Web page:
Collision Model HS1¶
This SIMION user program implements a rather complete hard-sphere collision model. Collision models are useful for simulating non-vacuum conditions, in which case ions collide against a background gas and are deflected randomly.
Features and assumptions of the model:
- Ion collisions follow the hard-sphere collision model. Energy transfers occur solely via these collisions.
- Ion collisions are elastic.
- Background gas is assumed neutral in charge.
- Background gas velocity follows the Maxwell-Boltzmann distribution.
- Background gas mean velocity may be non-zero.
- Kinetically cooling and heating collisions are simulated.
- Background gas as a whole is unaffected by ion collisions.
- SIMION 8 includes a Lua version (collision_hs1 example). It is more updated and documented than earlier PRG/SL versions.
Evaluation and Comparison¶
The figure below shows ion trajectories in the HS1 collision model (dots mark collision events). Conditions: ions of mass 200 amu, 15 angstrom collision diameter, and initial velocity to the right at 24 eV colliding against a He background gas with 2 angstrom collision diameter, 4 mTorr pressure, and 275 K temperature. Collisions tend to kinetically cool ions initially. As ions slow down, mean-free-path decreases and the scattering effect increases.
The below figures area plots of ion speed per collision number using the HS1
collision model as well as the earlier
SIMION 7.0 models for comparison. The Ling1997 paper (Figure 4) provides a
similar graph for its collision model under the same conditions. The HS1 and
dahl_drag.prg models are in fairly good agreement in this aspect. However,
these differ from the Ling1997 and
_Trap/INJECT.PRG graphs, which are
similar to each other and show almost twice as rapid dampening. (Note: full
details of Ling1997 are not available.) The reduced dampening in the former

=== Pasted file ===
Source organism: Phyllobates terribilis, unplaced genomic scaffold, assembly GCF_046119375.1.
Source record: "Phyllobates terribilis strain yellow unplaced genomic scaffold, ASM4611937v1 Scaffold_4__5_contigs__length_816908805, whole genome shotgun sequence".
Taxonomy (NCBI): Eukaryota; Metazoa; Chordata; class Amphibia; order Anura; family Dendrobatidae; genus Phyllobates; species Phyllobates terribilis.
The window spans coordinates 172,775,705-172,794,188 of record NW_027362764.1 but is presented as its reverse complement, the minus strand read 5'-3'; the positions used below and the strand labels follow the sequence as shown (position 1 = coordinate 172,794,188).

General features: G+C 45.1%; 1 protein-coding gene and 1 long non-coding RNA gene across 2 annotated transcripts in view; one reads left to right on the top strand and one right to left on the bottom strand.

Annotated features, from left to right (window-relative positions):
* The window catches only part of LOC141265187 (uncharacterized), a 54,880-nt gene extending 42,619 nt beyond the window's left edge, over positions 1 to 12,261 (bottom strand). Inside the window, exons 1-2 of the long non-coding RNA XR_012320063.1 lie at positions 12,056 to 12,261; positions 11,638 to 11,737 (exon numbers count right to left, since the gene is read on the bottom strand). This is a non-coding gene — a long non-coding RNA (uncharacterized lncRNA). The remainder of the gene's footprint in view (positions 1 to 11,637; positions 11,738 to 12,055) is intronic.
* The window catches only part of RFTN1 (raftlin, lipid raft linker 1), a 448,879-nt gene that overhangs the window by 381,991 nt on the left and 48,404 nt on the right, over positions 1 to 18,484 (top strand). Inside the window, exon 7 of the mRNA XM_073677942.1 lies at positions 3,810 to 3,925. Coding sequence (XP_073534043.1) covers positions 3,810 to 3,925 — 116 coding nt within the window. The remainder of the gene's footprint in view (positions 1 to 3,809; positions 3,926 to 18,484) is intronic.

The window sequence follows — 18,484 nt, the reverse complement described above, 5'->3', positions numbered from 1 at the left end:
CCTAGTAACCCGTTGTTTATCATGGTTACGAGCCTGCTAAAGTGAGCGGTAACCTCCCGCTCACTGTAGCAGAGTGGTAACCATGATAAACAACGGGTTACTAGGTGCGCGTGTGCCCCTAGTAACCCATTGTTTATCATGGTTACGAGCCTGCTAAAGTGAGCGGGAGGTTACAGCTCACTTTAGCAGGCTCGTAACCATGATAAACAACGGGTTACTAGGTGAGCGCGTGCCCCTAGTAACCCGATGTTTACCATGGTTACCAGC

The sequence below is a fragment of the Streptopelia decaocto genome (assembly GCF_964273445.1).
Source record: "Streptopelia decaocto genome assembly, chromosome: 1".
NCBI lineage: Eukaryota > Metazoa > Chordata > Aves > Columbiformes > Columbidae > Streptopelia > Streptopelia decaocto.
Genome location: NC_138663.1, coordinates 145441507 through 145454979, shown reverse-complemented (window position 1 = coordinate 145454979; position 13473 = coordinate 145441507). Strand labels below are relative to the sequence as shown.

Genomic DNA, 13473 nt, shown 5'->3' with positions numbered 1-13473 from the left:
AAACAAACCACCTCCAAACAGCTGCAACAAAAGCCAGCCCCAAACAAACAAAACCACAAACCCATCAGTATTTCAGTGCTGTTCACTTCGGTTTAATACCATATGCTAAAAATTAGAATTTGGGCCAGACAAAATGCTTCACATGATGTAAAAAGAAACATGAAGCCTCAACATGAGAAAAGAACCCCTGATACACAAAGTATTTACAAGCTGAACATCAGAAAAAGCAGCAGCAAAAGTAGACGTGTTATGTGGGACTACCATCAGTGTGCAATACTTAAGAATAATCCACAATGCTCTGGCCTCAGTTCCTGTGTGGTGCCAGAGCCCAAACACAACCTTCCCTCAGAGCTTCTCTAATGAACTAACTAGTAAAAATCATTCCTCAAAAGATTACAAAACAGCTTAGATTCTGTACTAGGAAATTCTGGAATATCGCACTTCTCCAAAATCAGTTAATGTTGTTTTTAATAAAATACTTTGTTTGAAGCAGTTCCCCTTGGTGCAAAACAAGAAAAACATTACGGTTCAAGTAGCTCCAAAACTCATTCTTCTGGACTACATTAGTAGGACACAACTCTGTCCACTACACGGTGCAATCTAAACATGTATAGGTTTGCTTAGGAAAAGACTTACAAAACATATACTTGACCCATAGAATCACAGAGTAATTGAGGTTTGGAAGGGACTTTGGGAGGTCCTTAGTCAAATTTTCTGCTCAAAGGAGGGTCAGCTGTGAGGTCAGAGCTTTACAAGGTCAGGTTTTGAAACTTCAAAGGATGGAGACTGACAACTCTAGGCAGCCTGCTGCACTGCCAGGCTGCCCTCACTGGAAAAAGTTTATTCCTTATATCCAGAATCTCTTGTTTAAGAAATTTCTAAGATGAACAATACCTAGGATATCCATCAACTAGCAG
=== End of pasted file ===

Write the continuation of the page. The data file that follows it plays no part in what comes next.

models seems partly due to the inclusion of heating collisions from behind the
Despite these similarities in the above regard, the models can
still be quite different. For example, HS1 model supports a
variable mean-free-path (unlike
dahl_drag.prg), and this affects
the frequency of collisions, especially as speeds change. Models
can also handle angular scattering differently (e.g.
_Trap/INJECT.PRG does not provide any angular scattering).
Appendix: Derivation of Mean Relative Speed¶
This program calculates mean relative speed between the ion and background gas in order to calculate mean-free-path. The following is a derivation of the equation for mean relative velocity.
Compute average relative speed c of a single particle (ion) against a background gas (gas). The background gas is assumed to be Maxwell distributed in velocity.
We start with
where f is the three-dimensional Maxwell distribution given by
such that .
Convert to spherical coordinates and let .
To solve this integral, we use
Substituting gives the result:
This result is in agreement with Ding2002.
Note the following resuts:
Also, as .
Further, if , then , which is approximately the average relative speed between the gas particles themselves ().
The above results provide a rough justification for the approximation .